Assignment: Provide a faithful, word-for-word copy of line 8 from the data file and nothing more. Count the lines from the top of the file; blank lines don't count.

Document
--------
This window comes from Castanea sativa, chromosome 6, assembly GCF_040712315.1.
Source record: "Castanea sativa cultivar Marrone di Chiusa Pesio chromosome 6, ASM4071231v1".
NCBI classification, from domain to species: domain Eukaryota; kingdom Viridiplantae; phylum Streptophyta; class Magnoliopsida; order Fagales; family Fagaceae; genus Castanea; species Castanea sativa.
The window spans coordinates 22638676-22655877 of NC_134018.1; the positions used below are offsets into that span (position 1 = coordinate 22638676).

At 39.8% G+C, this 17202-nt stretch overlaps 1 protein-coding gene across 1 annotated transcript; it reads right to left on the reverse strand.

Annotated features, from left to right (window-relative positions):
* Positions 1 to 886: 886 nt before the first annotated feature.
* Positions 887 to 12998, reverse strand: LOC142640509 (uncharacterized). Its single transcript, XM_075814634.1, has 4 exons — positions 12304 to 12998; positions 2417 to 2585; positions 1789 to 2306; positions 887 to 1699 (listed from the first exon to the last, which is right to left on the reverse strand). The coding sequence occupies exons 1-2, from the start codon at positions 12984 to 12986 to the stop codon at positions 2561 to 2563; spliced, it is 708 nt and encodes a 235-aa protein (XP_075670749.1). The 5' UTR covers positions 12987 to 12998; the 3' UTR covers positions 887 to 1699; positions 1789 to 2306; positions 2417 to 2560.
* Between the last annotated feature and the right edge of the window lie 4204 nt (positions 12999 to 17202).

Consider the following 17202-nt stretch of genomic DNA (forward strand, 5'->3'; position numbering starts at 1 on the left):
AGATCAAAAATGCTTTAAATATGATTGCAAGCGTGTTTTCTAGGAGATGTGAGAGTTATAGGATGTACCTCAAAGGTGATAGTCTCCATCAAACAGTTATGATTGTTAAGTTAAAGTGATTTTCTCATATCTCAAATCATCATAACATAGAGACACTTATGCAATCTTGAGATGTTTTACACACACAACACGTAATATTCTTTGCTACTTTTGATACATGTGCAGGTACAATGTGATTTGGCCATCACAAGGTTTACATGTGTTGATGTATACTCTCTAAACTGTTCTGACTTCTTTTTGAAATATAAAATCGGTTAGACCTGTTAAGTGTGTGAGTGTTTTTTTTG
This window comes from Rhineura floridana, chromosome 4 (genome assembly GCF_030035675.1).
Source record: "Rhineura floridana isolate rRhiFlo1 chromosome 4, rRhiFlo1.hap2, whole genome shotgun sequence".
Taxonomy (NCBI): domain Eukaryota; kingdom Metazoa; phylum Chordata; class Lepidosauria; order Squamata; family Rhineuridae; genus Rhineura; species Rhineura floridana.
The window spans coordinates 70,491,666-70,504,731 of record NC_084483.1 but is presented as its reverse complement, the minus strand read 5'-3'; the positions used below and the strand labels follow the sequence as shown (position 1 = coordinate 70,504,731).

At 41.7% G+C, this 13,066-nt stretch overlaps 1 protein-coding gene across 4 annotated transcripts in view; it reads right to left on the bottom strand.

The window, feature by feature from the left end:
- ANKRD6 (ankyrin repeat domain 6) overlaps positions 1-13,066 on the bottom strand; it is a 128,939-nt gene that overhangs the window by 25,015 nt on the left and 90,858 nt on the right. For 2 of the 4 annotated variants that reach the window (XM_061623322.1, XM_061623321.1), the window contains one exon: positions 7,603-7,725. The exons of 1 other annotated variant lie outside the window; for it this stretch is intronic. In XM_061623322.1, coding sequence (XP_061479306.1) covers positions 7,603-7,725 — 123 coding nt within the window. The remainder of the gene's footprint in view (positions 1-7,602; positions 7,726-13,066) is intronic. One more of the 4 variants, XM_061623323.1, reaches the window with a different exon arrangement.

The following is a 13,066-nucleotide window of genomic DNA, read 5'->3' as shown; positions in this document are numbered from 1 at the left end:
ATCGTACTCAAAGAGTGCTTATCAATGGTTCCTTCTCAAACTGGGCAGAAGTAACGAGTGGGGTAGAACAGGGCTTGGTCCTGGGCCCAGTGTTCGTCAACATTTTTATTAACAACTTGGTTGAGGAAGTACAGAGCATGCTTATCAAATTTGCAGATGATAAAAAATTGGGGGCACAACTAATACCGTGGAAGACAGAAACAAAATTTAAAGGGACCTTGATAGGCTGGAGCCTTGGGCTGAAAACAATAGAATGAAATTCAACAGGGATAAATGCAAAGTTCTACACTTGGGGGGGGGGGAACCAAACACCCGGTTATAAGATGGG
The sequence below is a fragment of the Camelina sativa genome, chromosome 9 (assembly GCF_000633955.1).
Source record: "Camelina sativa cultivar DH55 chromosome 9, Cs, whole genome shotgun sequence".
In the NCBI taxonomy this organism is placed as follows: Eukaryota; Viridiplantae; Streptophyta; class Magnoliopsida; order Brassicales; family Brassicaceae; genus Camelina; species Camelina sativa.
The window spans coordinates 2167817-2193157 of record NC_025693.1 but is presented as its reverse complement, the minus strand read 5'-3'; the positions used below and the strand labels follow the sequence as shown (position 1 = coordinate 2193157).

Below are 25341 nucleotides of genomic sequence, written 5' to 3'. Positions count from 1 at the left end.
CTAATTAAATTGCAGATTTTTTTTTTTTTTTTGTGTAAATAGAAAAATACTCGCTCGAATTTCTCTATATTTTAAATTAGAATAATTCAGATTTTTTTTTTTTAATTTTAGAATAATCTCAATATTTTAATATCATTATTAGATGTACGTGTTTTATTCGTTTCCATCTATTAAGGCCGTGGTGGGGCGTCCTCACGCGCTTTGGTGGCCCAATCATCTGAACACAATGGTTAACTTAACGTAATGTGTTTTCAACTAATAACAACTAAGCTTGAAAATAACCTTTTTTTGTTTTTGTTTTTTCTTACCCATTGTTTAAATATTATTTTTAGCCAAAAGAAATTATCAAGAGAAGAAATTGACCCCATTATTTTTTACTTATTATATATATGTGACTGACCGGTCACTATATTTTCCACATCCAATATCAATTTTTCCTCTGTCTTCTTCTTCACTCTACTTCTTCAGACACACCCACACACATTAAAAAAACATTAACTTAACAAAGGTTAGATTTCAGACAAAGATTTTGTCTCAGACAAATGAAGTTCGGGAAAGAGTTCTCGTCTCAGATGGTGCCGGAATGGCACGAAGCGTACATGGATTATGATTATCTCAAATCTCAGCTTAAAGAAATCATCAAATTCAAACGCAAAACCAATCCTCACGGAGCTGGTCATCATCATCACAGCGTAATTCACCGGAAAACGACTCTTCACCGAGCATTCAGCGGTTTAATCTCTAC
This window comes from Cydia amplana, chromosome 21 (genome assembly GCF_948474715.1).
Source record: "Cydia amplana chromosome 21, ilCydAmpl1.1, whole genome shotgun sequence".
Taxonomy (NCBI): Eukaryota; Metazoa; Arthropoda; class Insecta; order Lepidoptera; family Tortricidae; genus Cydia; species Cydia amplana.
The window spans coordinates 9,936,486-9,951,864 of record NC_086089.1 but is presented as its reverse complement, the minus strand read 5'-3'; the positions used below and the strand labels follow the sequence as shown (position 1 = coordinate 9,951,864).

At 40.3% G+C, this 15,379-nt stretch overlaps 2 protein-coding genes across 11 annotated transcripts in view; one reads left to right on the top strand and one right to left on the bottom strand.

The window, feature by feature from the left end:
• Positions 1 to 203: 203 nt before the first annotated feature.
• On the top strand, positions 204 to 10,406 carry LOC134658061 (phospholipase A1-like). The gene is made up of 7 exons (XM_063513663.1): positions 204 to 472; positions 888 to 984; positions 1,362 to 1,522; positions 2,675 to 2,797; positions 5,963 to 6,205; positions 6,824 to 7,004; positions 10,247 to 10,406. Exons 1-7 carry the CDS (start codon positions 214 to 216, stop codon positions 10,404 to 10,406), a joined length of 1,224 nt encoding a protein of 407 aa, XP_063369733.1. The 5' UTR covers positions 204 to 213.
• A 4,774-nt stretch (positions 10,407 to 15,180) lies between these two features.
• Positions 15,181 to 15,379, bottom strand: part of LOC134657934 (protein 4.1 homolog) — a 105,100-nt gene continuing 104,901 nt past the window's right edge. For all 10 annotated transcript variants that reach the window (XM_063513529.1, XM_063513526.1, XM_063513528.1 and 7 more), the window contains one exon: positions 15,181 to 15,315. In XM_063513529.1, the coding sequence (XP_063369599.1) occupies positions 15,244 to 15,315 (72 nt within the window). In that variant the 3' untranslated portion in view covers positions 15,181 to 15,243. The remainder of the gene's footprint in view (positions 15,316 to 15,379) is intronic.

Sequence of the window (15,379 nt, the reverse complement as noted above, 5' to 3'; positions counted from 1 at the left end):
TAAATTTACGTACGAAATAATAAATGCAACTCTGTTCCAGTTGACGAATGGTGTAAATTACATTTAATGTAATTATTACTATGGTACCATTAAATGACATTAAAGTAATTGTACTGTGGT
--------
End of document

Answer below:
* Positions 887 to 12998, reverse strand: LOC142640509 (uncharacterized). Its single transcript, XM_075814634.1, has 4 exons — positions 12304 to 12998; positions 2417 to 2585; positions 1789 to 2306; positions 887 to 1699 (listed from the first exon to the last, which is right to left on the reverse strand). The coding sequence occupies exons 1-2, from the start codon at positions 12984 to 12986 to the stop codon at positions 2561 to 2563; spliced, it is 708 nt and encodes a 235-aa protein (XP_075670749.1). The 5' UTR covers positions 12987 to 12998; the 3' UTR covers positions 887 to 1699; positions 1789 to 2306; positions 2417 to 2560.